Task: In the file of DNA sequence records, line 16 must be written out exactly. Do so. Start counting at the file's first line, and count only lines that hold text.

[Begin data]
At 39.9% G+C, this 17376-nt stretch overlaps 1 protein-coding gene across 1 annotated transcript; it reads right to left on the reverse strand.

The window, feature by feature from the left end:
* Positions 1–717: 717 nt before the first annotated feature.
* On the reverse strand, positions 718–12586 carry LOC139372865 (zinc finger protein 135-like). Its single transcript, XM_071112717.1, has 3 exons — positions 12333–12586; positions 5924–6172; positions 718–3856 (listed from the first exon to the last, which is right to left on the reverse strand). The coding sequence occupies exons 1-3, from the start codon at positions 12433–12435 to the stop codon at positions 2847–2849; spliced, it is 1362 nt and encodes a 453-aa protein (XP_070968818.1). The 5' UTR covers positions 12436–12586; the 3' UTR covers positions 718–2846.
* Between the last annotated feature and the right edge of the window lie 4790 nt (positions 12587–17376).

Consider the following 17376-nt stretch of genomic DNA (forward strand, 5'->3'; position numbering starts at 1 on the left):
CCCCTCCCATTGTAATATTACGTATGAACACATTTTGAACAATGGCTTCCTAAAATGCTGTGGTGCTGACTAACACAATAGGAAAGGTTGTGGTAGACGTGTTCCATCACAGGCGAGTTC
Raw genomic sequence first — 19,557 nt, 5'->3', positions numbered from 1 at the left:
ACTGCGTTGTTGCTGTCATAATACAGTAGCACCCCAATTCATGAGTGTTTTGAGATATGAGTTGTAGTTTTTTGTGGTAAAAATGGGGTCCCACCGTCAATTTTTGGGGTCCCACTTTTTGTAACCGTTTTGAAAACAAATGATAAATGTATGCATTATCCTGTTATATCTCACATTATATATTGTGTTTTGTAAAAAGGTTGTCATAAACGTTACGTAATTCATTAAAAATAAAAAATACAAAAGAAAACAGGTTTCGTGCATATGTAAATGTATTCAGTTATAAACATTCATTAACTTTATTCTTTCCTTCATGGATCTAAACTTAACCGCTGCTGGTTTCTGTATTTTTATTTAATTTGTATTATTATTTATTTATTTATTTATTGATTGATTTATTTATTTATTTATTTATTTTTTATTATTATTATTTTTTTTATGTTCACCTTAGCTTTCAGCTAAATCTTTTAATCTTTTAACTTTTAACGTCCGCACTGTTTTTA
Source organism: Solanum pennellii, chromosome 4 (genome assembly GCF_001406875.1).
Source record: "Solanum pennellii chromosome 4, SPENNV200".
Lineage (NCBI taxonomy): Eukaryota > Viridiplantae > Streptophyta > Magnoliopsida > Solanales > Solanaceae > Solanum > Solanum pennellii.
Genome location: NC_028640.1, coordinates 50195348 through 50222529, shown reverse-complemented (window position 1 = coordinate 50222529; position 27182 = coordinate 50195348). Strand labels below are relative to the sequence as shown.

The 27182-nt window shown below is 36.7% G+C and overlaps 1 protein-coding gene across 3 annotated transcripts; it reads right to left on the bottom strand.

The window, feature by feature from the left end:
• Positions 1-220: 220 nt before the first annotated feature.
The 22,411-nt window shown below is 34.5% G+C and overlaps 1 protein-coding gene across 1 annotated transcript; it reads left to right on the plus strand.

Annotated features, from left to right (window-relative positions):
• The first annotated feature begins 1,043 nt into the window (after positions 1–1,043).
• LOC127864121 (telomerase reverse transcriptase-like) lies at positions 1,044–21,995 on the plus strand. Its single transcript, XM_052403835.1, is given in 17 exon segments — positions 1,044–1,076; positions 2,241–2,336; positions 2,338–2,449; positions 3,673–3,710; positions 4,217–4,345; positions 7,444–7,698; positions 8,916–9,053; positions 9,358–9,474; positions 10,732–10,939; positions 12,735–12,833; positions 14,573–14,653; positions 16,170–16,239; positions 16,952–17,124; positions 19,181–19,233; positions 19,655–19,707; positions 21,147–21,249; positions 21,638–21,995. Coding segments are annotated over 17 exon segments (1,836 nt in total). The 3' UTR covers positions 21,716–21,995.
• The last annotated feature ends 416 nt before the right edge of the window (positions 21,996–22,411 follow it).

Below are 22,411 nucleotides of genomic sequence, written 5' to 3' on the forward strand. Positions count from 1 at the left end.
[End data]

• Positions 1-220: 220 nt before the first annotated feature.